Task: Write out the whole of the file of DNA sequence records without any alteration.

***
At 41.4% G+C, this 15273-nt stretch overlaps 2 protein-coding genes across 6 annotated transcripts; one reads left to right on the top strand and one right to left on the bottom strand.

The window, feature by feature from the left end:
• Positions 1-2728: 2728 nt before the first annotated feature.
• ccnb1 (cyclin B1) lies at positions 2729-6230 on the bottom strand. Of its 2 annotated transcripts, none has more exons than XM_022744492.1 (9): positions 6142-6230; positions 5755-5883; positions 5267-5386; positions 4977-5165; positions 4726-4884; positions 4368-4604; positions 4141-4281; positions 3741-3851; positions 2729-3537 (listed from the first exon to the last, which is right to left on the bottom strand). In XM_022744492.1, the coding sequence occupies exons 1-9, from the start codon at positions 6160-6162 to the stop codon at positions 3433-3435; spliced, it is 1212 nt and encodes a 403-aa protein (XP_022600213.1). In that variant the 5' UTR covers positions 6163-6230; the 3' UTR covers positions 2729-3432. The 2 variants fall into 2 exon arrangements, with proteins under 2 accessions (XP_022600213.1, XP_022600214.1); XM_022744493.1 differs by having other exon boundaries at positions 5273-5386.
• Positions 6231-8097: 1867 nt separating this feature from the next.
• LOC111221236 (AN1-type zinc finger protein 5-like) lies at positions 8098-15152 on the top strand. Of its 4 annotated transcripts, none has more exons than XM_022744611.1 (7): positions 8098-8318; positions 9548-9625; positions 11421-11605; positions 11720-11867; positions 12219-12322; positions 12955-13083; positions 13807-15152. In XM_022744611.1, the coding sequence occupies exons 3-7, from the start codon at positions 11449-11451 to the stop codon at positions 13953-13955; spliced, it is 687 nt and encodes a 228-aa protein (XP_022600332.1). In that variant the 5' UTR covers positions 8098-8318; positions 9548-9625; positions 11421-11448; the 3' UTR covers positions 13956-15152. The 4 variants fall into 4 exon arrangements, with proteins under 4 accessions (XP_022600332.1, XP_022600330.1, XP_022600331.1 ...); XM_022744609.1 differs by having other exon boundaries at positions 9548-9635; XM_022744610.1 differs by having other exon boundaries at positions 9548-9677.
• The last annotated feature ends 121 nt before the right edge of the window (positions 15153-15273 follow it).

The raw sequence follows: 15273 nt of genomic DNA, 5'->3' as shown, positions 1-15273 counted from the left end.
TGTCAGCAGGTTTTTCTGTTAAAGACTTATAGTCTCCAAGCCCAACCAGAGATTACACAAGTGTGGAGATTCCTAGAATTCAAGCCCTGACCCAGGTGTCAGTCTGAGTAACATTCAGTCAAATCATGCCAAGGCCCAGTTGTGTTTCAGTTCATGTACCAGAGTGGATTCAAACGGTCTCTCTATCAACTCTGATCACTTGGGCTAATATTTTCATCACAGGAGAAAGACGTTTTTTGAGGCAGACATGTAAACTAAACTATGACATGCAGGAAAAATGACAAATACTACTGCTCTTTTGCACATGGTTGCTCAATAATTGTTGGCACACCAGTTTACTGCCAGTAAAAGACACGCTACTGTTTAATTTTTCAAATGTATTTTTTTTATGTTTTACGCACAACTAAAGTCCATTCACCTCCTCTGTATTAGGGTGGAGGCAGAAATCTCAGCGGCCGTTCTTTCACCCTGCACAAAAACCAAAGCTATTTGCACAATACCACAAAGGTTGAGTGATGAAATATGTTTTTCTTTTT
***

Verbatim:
At 41.4% G+C, this 15273-nt stretch overlaps 2 protein-coding genes across 6 annotated transcripts; one reads left to right on the top strand and one right to left on the bottom strand.

The window, feature by feature from the left end:
• Positions 1-2728: 2728 nt before the first annotated feature.
• ccnb1 (cyclin B1) lies at positions 2729-6230 on the bottom strand. Of its 2 annotated transcripts, none has more exons than XM_022744492.1 (9): positions 6142-6230; positions 5755-5883; positions 5267-5386; positions 4977-5165; positions 4726-4884; positions 4368-4604; positions 4141-4281; positions 3741-3851; positions 2729-3537 (listed from the first exon to the last, which is right to left on the bottom strand). In XM_022744492.1, the coding sequence occupies exons 1-9, from the start codon at positions 6160-6162 to the stop codon at positions 3433-3435; spliced, it is 1212 nt and encodes a 403-aa protein (XP_022600213.1). In that variant the 5' UTR covers positions 6163-6230; the 3' UTR covers positions 2729-3432. The 2 variants fall into 2 exon arrangements, with proteins under 2 accessions (XP_022600213.1, XP_022600214.1); XM_022744493.1 differs by having other exon boundaries at positions 5273-5386.
• Positions 6231-8097: 1867 nt separating this feature from the next.
• LOC111221236 (AN1-type zinc finger protein 5-like) lies at positions 8098-15152 on the top strand. Of its 4 annotated transcripts, none has more exons than XM_022744611.1 (7): positions 8098-8318; positions 9548-9625; positions 11421-11605; positions 11720-11867; positions 12219-12322; positions 12955-13083; positions 13807-15152. In XM_022744611.1, the coding sequence occupies exons 3-7, from the start codon at positions 11449-11451 to the stop codon at positions 13953-13955; spliced, it is 687 nt and encodes a 228-aa protein (XP_022600332.1). In that variant the 5' UTR covers positions 8098-8318; positions 9548-9625; positions 11421-11448; the 3' UTR covers positions 13956-15152. The 4 variants fall into 4 exon arrangements, with proteins under 4 accessions (XP_022600332.1, XP_022600330.1, XP_022600331.1 ...); XM_022744609.1 differs by having other exon boundaries at positions 9548-9635; XM_022744610.1 differs by having other exon boundaries at positions 9548-9677.
• The last annotated feature ends 121 nt before the right edge of the window (positions 15153-15273 follow it).

The raw sequence follows: 15273 nt of genomic DNA, 5'->3' as shown, positions 1-15273 counted from the left end.
TGTCAGCAGGTTTTTCTGTTAAAGACTTATAGTCTCCAAGCCCAACCAGAGATTACACAAGTGTGGAGATTCCTAGAATTCAAGCCCTGACCCAGGTGTCAGTCTGAGTAACATTCAGTCAAATCATGCCAAGGCCCAGTTGTGTTTCAGTTCATGTACCAGAGTGGATTCAAACGGTCTCTCTATCAACTCTGATCACTTGGGCTAATATTTTCATCACAGGAGAAAGACGTTTTTTGAGGCAGACATGTAAACTAAACTATGACATGCAGGAAAAATGACAAATACTACTGCTCTTTTGCACATGGTTGCTCAATAATTGTTGGCACACCAGTTTACTGCCAGTAAAAGACACGCTACTGTTTAATTTTTCAAATGTATTTTTTTTATGTTTTACGCACAACTAAAGTCCATTCACCTCCTCTGTATTAGGGTGGAGGCAGAAATCTCAGCGGCCGTTCTTTCACCCTGCACAAAAACCAAAGCTATTTGCACAATACCACAAAGGTTGAGTGATGAAATATGTTTTTCTTTTT